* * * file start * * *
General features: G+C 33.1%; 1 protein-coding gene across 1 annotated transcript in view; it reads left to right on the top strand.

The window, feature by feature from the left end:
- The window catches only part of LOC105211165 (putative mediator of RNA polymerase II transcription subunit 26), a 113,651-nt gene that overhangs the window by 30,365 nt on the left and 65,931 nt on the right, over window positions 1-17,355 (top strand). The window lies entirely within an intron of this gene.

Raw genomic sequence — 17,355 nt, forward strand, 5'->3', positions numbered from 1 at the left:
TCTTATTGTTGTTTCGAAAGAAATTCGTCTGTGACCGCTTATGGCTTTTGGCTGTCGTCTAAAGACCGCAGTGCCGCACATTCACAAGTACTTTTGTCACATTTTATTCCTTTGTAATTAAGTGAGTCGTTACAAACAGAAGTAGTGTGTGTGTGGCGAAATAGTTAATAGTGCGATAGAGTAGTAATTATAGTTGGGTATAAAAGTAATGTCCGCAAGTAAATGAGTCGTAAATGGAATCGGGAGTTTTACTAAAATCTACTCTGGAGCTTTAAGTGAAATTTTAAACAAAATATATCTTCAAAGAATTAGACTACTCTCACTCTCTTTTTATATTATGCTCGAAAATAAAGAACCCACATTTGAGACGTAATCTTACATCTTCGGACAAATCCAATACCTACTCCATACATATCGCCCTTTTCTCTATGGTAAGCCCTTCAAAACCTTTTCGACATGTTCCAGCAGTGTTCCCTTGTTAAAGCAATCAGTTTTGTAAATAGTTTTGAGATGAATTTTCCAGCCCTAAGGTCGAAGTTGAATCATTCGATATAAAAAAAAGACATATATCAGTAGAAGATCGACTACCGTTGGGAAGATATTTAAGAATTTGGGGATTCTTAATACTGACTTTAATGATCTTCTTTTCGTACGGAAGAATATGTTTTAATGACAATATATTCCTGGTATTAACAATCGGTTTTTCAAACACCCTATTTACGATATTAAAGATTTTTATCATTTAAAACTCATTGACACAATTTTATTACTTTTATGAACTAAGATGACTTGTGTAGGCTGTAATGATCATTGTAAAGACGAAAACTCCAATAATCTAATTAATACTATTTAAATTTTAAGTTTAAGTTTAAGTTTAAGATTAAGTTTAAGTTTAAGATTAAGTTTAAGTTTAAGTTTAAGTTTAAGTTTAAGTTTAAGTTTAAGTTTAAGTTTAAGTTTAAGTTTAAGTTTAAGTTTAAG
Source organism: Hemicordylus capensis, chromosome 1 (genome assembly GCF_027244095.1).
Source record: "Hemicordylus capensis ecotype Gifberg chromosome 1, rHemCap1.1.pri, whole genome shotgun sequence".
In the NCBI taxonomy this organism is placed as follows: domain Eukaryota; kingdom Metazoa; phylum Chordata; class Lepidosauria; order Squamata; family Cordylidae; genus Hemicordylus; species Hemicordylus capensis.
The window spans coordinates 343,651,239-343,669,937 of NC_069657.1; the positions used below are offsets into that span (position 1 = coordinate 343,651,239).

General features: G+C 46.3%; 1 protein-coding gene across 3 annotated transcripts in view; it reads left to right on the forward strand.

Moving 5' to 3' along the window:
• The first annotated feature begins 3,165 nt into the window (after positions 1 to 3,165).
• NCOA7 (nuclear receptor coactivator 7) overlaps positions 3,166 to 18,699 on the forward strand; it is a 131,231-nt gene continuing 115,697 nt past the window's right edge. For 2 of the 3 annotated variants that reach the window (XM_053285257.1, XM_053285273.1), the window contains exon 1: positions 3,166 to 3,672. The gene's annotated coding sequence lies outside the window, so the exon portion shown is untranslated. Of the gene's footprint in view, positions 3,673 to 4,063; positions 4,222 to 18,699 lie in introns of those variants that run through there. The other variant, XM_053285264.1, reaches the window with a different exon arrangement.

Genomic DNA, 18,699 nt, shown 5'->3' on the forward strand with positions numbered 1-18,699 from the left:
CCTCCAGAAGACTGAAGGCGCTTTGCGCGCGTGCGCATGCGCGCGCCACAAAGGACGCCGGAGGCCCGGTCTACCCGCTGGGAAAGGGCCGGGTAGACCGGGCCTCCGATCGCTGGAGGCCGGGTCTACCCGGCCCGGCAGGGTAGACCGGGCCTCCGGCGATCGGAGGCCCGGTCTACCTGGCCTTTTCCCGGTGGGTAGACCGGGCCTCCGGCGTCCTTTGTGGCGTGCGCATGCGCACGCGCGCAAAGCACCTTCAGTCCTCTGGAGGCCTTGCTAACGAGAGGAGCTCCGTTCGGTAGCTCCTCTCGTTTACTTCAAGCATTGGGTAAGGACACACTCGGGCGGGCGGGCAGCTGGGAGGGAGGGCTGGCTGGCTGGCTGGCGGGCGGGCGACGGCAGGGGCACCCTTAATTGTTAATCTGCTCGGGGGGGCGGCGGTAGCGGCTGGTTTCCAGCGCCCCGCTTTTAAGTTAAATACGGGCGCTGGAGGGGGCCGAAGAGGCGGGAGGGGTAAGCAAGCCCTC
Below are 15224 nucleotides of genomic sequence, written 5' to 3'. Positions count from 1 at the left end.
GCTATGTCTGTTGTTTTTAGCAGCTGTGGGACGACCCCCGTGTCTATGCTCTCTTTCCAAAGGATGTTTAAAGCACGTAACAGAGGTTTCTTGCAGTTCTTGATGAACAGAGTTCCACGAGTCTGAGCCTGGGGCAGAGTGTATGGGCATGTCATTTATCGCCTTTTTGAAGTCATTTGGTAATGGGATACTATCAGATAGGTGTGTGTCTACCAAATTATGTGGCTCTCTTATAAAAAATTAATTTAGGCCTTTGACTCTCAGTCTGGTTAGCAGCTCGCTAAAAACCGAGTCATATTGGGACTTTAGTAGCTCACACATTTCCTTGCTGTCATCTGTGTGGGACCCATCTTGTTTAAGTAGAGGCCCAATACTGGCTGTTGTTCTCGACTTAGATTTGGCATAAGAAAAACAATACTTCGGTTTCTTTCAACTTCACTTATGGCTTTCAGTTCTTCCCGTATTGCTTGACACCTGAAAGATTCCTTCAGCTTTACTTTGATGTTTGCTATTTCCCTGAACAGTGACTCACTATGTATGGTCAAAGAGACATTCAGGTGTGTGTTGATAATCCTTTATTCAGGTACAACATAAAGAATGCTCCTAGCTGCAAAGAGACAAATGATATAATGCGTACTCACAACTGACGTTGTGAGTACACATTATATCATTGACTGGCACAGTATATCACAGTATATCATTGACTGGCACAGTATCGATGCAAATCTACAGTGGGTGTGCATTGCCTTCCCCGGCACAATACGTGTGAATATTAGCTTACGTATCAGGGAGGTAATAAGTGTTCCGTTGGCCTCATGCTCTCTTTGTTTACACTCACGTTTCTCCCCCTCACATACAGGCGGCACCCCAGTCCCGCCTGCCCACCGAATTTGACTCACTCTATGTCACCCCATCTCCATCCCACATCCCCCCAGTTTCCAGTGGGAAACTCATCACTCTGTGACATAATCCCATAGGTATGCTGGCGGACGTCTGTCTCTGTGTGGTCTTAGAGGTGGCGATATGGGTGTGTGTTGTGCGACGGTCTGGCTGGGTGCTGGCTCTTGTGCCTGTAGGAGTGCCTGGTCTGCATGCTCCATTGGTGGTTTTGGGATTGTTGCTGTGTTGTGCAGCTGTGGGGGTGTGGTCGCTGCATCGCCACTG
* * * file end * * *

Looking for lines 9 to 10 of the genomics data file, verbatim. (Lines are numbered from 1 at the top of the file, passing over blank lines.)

The window spans coordinates 343,651,239-343,669,937 of NC_069657.1; the positions used below are offsets into that span (position 1 = coordinate 343,651,239).

General features: G+C 46.3%; 1 protein-coding gene across 3 annotated transcripts in view; it reads left to right on the forward strand.